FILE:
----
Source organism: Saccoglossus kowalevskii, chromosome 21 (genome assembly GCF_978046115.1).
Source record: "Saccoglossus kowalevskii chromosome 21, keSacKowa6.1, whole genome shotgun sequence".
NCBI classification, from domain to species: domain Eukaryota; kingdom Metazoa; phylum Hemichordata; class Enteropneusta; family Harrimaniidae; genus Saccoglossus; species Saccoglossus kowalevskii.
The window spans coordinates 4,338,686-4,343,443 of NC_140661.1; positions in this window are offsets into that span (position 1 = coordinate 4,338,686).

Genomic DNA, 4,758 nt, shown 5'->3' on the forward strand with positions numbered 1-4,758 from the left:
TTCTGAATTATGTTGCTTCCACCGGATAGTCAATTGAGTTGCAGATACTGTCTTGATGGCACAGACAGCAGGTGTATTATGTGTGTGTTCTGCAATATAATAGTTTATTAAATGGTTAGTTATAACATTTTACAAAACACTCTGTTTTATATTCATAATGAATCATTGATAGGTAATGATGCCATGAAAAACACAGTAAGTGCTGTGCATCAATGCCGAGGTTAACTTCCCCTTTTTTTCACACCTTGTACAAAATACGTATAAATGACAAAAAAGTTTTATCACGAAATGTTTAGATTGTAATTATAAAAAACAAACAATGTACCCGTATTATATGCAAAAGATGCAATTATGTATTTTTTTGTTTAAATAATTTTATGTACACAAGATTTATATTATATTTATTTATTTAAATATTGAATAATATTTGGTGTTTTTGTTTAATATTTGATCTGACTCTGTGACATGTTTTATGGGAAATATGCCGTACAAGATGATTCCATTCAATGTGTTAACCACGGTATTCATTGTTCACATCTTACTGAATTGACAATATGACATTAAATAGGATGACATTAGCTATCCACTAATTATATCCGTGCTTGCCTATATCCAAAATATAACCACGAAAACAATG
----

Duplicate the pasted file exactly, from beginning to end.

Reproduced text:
Source organism: Saccoglossus kowalevskii, chromosome 21 (genome assembly GCF_978046115.1).
Source record: "Saccoglossus kowalevskii chromosome 21, keSacKowa6.1, whole genome shotgun sequence".
NCBI classification, from domain to species: domain Eukaryota; kingdom Metazoa; phylum Hemichordata; class Enteropneusta; family Harrimaniidae; genus Saccoglossus; species Saccoglossus kowalevskii.
The window spans coordinates 4,338,686-4,343,443 of NC_140661.1; positions in this window are offsets into that span (position 1 = coordinate 4,338,686).

Genomic DNA, 4,758 nt, shown 5'->3' on the forward strand with positions numbered 1-4,758 from the left:
TTCTGAATTATGTTGCTTCCACCGGATAGTCAATTGAGTTGCAGATACTGTCTTGATGGCACAGACAGCAGGTGTATTATGTGTGTGTTCTGCAATATAATAGTTTATTAAATGGTTAGTTATAACATTTTACAAAACACTCTGTTTTATATTCATAATGAATCATTGATAGGTAATGATGCCATGAAAAACACAGTAAGTGCTGTGCATCAATGCCGAGGTTAACTTCCCCTTTTTTTCACACCTTGTACAAAATACGTATAAATGACAAAAAAGTTTTATCACGAAATGTTTAGATTGTAATTATAAAAAACAAACAATGTACCCGTATTATATGCAAAAGATGCAATTATGTATTTTTTTGTTTAAATAATTTTATGTACACAAGATTTATATTATATTTATTTATTTAAATATTGAATAATATTTGGTGTTTTTGTTTAATATTTGATCTGACTCTGTGACATGTTTTATGGGAAATATGCCGTACAAGATGATTCCATTCAATGTGTTAACCACGGTATTCATTGTTCACATCTTACTGAATTGACAATATGACATTAAATAGGATGACATTAGCTATCCACTAATTATATCCGTGCTTGCCTATATCCAAAATATAACCACGAAAACAATG